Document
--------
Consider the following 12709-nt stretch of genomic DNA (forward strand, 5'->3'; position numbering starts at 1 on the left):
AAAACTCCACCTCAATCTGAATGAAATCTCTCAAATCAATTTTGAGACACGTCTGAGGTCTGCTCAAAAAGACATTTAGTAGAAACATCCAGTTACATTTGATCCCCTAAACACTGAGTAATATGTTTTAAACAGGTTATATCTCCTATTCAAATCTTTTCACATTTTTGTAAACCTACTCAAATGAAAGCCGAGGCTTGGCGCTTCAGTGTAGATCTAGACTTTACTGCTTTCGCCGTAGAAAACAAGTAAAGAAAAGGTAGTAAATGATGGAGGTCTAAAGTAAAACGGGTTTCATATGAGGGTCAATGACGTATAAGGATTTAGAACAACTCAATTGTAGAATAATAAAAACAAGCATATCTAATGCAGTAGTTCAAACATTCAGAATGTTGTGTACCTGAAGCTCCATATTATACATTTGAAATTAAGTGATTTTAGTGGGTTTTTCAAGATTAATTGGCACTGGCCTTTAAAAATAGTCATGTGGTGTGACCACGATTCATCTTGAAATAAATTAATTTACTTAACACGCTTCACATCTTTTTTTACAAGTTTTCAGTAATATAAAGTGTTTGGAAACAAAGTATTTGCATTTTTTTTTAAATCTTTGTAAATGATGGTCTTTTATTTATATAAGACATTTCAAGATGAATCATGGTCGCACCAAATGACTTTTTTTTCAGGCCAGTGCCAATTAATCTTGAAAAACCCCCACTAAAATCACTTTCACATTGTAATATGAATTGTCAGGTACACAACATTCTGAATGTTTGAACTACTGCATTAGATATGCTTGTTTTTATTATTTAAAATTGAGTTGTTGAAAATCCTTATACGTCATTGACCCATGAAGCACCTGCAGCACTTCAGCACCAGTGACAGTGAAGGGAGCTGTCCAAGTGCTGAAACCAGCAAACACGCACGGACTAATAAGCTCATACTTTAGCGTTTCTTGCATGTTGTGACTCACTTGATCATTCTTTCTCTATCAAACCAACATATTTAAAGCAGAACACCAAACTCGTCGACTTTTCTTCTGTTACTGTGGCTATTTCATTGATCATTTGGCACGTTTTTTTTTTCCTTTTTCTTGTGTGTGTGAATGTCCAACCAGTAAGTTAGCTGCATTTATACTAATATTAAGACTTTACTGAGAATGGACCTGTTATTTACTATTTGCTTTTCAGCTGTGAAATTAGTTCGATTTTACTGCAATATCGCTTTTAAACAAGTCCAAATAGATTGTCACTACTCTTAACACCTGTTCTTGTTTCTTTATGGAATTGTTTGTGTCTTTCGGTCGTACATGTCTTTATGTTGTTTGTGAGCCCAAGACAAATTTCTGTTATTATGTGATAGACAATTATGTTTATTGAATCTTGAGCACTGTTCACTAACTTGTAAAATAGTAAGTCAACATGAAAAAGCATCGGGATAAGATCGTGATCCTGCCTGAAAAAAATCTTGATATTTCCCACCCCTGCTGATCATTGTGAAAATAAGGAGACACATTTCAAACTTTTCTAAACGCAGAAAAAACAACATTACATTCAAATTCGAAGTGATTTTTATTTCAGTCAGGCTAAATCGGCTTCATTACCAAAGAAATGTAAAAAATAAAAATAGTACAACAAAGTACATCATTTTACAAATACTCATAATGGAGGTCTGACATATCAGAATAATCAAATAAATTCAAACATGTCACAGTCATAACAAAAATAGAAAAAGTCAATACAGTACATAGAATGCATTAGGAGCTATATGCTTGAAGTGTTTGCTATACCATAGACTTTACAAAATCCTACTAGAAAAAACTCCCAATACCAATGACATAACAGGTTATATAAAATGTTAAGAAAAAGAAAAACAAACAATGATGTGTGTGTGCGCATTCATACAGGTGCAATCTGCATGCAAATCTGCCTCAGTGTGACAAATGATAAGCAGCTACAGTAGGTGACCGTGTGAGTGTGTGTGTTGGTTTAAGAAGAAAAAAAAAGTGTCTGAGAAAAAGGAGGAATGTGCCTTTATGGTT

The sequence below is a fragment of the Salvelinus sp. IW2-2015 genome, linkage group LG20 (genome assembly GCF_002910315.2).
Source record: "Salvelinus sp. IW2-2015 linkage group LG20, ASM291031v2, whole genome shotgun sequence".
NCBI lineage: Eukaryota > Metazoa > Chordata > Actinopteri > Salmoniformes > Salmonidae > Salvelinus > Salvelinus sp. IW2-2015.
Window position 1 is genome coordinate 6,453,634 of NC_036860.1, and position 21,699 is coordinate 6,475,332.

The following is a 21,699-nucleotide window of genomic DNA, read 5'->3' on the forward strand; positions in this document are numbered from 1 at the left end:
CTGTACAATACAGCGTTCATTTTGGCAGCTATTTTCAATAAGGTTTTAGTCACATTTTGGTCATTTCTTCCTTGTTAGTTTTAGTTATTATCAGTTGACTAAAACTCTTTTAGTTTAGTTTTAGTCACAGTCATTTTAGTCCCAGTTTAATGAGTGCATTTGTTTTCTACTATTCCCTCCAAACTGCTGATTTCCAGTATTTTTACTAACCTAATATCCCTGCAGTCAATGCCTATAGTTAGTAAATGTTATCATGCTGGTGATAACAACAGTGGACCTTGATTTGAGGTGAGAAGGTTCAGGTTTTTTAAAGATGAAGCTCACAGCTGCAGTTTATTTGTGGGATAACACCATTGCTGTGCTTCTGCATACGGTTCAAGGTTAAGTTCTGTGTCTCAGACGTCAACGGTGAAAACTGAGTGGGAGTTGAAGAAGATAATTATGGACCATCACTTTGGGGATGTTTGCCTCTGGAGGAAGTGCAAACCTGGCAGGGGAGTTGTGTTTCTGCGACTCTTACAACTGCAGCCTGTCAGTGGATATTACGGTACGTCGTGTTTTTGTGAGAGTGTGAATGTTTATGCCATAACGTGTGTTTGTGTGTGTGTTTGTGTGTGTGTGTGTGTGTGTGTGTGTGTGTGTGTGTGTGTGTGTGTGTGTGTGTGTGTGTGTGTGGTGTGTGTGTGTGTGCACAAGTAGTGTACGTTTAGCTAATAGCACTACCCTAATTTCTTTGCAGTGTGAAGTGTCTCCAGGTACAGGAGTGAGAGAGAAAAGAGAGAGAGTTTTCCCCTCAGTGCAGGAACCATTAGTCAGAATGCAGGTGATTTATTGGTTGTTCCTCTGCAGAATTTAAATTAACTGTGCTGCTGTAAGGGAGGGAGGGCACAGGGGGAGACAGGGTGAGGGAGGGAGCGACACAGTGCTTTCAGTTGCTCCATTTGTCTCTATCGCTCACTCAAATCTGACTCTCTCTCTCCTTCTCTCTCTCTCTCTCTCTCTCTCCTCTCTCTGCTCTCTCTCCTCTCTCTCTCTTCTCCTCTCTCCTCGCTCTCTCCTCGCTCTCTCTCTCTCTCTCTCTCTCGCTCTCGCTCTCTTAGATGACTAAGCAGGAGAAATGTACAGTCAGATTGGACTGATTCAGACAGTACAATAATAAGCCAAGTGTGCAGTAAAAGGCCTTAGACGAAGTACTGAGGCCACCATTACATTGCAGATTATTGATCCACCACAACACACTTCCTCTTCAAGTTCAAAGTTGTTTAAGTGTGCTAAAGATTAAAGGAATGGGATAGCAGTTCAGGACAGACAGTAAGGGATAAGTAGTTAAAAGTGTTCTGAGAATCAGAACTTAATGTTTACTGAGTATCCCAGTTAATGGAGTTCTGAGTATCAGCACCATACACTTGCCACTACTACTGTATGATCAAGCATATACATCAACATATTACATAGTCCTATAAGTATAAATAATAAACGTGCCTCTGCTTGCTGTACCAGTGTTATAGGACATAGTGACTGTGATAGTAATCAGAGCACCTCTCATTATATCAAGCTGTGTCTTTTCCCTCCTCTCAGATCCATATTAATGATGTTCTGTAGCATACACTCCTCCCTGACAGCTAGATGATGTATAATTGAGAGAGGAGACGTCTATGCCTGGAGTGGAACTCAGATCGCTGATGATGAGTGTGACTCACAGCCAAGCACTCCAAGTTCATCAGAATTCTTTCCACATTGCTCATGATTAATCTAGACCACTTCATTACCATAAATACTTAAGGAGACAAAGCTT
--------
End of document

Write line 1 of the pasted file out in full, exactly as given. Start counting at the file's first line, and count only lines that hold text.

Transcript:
Consider the following 12709-nt stretch of genomic DNA (forward strand, 5'->3'; position numbering starts at 1 on the left):